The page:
Nostalgia is pixels.
I remember the first time I played Crash Bandicoot 2: Cortex Strikes Back. It was on the infamous demo disc that I believe came packaged with my PlayStation. I was most likely ten years old, and my PlayStation was a pretty new toy. I had yet to experience the joys of Final Fantasy VII (though our separate Squaresoft demo disc provided me with a brief glimpse of my first Mako reactor run), stuck mostly within the boundaries of the disc. Crash Bandicoot 2, a proud achievement of Naughty Dog, was easily one of the best titles on the disc. Naturally, when my report card arrived with good grades, my brother and I chose to receive Crash Bandicoot 2 as our reward.
Crash Bandicoot 2 follows the story of our hero Crash, a bandicoot who is unable to talk, guided by his tiki friend, his sister, and the unlikely ally of Dr. Neo Cortex. You see, Crash’s first nemesis was Dr. Cortex, so when the doctor finds himself in need of pink crystals, he pleads for Crash’s assistance. Crash, the gullible hero, takes him up on the offer and is quickly sent to a warp room, where he can then choose to warp to various levels. Each warp room contains about five levels and a boss. When Crash collects 25 of the pink crystals for Cortex, he will face the final boss. The setup here is fairly simple and quite commonplace. The game wasn’t particularly breaking any new ground in this aspect.
What Crash Bandicoot 2, for me, particularly excelled at was the fantastic action platforming elements that set it above others in the genre. Sure, similar games like Sypro and Gex were wonderful in their own right – and successful – but Crash 2 was an incredible experience from top to bottom, filled with a fairly interesting plot and characters. There is a decent variation in level designs and settings, which keeps the game feeling fresh. Each warp room, too, has its own theme, and the levels are centered around the theme.
Gameplay shined in Crash 2. The controls for its time were crisp and not too choppy. The player controls Crash who, generally, runs north on a set destination, defeating enemies, avoiding traps and nitrogen, and collecting fruit and jewels on his way to the pink crystal waiting at the end. He can pick up tiki masks, which provide him with levels of protection against enemies (three tiki masks make Crash invincible from enemy attacks and allows him to one-shot regular enemies). Occasionally, level set ups would change, either involving Crash riding an animal through an obstacle course or fleeing from oncoming boulders or polar bears. Within levels, Crash can climb terrain, discover bonus ‘game’ areas, ride jet boards, and get into other activities along the way. In other words, while the setup of the game is fairly routine, the contents of each level can vary (sometimes drastically), keeping the experience interesting.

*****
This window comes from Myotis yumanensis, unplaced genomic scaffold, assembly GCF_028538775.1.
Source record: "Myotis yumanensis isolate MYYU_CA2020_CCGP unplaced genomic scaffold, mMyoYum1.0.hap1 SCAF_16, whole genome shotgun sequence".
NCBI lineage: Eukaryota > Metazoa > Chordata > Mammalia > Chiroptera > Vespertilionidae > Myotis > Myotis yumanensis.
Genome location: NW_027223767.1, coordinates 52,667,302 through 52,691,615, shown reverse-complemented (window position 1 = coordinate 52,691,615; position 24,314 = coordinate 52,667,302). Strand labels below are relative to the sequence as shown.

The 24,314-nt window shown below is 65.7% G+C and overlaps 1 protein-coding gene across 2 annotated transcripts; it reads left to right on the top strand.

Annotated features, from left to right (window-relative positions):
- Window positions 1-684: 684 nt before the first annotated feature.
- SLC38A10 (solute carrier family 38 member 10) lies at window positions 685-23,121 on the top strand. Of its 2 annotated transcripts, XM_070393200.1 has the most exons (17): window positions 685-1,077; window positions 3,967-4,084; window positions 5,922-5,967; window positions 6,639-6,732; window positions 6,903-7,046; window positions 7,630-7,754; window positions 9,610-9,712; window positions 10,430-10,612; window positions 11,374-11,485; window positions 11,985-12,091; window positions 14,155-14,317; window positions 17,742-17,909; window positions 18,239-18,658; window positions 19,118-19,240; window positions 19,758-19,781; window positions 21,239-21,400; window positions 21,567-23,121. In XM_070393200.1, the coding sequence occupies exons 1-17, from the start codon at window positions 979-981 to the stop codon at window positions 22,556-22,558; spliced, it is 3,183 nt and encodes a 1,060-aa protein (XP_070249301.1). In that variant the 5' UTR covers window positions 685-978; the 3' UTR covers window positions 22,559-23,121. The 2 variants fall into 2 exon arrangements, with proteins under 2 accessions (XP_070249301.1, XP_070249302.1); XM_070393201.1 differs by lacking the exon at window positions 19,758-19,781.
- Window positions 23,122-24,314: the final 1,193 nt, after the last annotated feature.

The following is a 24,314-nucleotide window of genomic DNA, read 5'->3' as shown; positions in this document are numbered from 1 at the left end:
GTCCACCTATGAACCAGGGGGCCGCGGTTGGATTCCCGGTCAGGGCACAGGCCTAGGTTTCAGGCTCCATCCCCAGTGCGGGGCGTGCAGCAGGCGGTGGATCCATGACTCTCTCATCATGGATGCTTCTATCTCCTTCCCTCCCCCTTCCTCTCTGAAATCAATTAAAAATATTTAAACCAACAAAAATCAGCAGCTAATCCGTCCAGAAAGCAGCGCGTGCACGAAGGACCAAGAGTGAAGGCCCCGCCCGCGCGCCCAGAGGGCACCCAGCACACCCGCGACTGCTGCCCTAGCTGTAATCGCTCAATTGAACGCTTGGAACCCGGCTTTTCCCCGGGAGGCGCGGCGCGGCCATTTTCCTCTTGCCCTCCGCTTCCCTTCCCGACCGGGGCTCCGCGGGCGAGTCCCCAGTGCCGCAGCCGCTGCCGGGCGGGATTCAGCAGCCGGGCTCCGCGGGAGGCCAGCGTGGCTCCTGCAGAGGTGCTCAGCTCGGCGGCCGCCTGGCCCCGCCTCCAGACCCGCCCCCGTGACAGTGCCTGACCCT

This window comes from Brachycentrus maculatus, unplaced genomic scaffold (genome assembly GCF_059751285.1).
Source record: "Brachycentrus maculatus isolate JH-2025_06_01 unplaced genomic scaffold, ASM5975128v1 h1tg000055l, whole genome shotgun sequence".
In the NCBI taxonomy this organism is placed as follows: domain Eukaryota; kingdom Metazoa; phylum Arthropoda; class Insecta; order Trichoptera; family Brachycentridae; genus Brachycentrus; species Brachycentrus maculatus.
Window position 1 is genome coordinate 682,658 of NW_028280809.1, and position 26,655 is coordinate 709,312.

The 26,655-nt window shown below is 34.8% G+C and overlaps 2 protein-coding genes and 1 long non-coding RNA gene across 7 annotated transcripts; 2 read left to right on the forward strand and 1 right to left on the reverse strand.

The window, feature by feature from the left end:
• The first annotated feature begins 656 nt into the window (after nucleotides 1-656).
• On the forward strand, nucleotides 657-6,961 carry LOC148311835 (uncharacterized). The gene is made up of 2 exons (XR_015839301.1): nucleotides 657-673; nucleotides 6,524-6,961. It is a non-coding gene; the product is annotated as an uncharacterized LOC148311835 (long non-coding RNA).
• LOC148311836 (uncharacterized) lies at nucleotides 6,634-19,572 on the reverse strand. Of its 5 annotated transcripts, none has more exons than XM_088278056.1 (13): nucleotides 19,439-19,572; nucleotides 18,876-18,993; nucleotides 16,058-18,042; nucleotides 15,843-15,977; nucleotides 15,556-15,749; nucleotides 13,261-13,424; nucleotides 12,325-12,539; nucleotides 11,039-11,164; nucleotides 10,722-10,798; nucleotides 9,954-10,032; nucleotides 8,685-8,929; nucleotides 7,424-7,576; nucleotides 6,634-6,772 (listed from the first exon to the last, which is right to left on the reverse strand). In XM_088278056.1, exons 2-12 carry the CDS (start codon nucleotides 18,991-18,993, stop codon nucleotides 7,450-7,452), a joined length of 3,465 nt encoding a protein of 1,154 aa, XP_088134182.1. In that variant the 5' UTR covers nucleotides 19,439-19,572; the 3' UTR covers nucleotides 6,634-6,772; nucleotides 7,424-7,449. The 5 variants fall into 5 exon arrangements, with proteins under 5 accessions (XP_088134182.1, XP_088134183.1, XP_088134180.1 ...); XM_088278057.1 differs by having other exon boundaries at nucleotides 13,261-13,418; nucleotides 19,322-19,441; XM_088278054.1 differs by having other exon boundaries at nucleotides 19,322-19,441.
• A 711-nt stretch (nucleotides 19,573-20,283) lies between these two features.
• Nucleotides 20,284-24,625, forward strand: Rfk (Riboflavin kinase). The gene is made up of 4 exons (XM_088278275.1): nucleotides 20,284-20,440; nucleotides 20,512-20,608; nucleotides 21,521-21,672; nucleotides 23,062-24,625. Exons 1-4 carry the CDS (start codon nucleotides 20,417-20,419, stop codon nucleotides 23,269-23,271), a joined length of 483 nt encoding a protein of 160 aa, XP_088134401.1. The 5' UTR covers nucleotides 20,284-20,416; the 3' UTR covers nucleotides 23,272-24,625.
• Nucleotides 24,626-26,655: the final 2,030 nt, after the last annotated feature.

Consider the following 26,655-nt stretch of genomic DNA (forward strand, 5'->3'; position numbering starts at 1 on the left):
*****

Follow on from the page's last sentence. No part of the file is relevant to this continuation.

The problem with any platformer on the PlayStation was hardware constraints. We know Naughty Dog as the beautiful and talented developer behind Uncharted, The Last of Us, and Jak & Daxter, which feature some pretty immaculate gameplay in their own rights. Unfortunately, the PlayStation 1 era was not filled with perfection. Even a game as solid as Crash 2 suffered from its time period, leading to some miscalculations, occasional buggy controls, and misleading visuals that lead to death. And when you experience these things, it can result in extreme frustration, especially during boss fights (which were all definitely unique of each other). That said, the final product resulted in an overall enjoyable experience that I continued to play into college.
Lastly, Crash 2 does not end when you defeat the final boss. Sure, the main exposition involves Crash collecting the pink crystals for Dr. Cortex, which leads up to a climactic conclusion. But along the way, Crash meets Dr. N. Brio, a man attempting to convince Crash that Cortex is playing him something fierce. In order to stop him, Dr. Brio asks Crash to collect the difficult to find crystals (like diamonds). This adds replay value to the game and lets the player decide if he/she wants to continue the experience once the credits have rolled.
In conclusion, Crash Bandicoot 2: Cortex Strikes Back is an untraditionally traditional experience that improved upon the meager successes of its maiden title. Naughty Dog learned from its mistakes to create a memorable and sound experience (even including the few hardware related issues) that makes it one of my favorite PlayStation titles to date. If you have never experienced Crash 2 and own a PlayStation (1, 2, or 3), then see if you can track down a copy of Crash 2 to experience.